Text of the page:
Tenn. House adopts policy for drug-free workplace

For the first time, staff members employed by the Tennessee House of Representatives could be subject to drug testing.

The change comes less than a year after a former employee admitted to using cocaine in a legislative office and as House Speaker Cameron Sexton, RCrossville, looks to modernize the chamber’s policies to align with the best practices of private companies.

Under the new policy, any House staffer suspected of doing or being under the influence of drugs can face testing. The chamber’s employees were told of the new policy during a Friday morning training.

“No employee of the House will be allowed to work under the influence of illegal drugs or possess or partake of such during work hours,” said Connie Ridley, director of legislative administration.

Ridley said employees are also not able to work while “under the influence” of legally obtained prescribed drugs if it impairs their ability to do their job.

For an employee to be subjected to drug testing, documentation must be submitted outlining a reasonable suspicion. The documentation must cite specific instances, including issues with speech, behavior, appearance, performance and attendance, to support the claim before a drug test can be required.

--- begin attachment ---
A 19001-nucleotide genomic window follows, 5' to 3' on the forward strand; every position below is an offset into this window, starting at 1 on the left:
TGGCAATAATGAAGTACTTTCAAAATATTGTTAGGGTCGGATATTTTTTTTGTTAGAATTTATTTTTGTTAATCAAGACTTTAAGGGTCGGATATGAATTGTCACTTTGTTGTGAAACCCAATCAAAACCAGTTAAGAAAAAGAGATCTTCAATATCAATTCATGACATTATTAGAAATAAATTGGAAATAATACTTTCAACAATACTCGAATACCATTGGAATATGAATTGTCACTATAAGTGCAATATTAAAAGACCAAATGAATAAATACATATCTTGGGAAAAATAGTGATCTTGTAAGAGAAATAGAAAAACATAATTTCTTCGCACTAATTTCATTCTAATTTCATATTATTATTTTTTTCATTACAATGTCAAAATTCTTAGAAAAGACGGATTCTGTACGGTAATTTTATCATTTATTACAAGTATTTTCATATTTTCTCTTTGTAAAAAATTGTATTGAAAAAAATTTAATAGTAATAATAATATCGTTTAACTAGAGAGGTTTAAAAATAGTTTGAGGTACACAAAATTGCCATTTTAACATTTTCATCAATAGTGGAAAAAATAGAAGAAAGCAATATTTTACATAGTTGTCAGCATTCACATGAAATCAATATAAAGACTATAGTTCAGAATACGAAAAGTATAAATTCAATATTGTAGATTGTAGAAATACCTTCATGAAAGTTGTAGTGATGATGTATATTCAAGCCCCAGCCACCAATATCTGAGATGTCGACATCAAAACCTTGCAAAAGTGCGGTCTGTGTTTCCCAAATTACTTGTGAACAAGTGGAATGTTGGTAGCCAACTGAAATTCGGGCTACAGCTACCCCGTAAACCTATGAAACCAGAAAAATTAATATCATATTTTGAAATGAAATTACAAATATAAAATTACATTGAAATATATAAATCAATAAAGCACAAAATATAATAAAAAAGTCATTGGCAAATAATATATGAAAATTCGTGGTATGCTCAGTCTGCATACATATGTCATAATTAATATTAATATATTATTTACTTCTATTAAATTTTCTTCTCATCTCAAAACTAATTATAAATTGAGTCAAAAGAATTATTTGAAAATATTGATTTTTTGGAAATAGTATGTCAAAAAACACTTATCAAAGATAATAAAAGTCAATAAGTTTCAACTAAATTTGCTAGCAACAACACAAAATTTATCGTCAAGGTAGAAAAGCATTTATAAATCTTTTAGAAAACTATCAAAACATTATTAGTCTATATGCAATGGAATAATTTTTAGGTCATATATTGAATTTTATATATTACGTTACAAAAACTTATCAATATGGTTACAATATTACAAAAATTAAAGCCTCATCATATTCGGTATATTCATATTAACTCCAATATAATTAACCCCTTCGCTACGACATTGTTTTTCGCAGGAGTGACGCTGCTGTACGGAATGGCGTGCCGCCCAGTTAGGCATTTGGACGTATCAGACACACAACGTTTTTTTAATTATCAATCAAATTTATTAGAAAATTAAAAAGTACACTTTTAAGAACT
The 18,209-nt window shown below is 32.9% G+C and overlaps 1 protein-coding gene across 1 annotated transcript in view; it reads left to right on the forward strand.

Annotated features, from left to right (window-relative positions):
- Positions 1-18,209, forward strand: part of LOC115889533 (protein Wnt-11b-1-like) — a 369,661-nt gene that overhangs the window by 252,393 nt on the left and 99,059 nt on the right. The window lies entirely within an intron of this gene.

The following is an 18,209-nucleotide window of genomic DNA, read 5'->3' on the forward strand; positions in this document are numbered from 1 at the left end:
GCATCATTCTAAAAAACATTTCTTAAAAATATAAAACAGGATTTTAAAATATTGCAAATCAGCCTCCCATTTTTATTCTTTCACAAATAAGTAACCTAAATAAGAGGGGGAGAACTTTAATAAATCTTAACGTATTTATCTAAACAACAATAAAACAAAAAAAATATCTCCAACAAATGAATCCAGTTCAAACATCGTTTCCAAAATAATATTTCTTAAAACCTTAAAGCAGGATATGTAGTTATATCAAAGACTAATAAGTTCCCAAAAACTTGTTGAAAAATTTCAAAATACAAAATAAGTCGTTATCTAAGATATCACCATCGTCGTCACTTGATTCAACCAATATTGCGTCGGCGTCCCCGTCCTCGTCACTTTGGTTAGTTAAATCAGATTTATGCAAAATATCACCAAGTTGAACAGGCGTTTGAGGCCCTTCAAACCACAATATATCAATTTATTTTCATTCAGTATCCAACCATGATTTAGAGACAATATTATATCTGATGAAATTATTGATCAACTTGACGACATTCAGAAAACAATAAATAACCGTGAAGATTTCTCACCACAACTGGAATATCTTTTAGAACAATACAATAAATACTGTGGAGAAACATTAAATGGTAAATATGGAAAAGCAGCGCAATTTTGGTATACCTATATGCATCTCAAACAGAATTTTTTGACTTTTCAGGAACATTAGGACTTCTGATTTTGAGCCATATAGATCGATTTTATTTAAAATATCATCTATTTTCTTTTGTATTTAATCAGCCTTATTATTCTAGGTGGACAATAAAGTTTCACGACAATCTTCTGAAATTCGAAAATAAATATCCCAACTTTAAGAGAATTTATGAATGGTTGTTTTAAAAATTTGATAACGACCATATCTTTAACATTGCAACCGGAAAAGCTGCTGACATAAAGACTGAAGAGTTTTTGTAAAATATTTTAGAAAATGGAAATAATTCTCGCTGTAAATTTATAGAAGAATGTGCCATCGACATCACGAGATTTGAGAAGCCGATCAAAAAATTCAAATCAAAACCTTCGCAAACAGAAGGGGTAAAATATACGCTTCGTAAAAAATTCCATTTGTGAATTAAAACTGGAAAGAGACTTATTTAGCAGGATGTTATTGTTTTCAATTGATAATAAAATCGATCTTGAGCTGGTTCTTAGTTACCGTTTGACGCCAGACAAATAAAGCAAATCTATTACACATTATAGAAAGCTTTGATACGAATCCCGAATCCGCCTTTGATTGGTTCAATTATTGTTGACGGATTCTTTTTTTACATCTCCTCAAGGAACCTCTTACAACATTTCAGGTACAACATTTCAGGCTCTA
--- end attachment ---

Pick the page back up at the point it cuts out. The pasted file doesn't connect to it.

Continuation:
Last year, former House Speaker Glen Casada’s chief of staff, Cade Cothren, admitted he had previously used cocaine and other drugs in his legislative office.

After the admission, Cothren did not face any punishment, with Casada saying he would not be terminated or demoted and that his longtime aide had sought counseling.

Casada vowed to stand by Cothren, who resigned after The Tennessean published a story that showed he had sent sexually explicit text messages. Cothren separately faced scrutiny for sending racist text messages, as first reported by NewsChannel 5.

Speaking to The Tennessean after Friday’s training, Ridley elaborated on the decision to adopt the new policy, saying while the previous operating policies and procedures prohibited drug use, the change came at Sexton’s direction.

“The speaker felt it was important to clarify,” she said.

The new drug-free policy, however, is not being adopted by the Senate, Ridley said.

“At this point, they’re not including the drug-free workplace clarification,” she said, noting the upper chamber is instead relying on the longstanding operating policies and procedures.

Beyond the drug-free policy update, Ridley told House staffers all legislative employees and interns hired in the future must undergo a background check, a common practice at other state offices.

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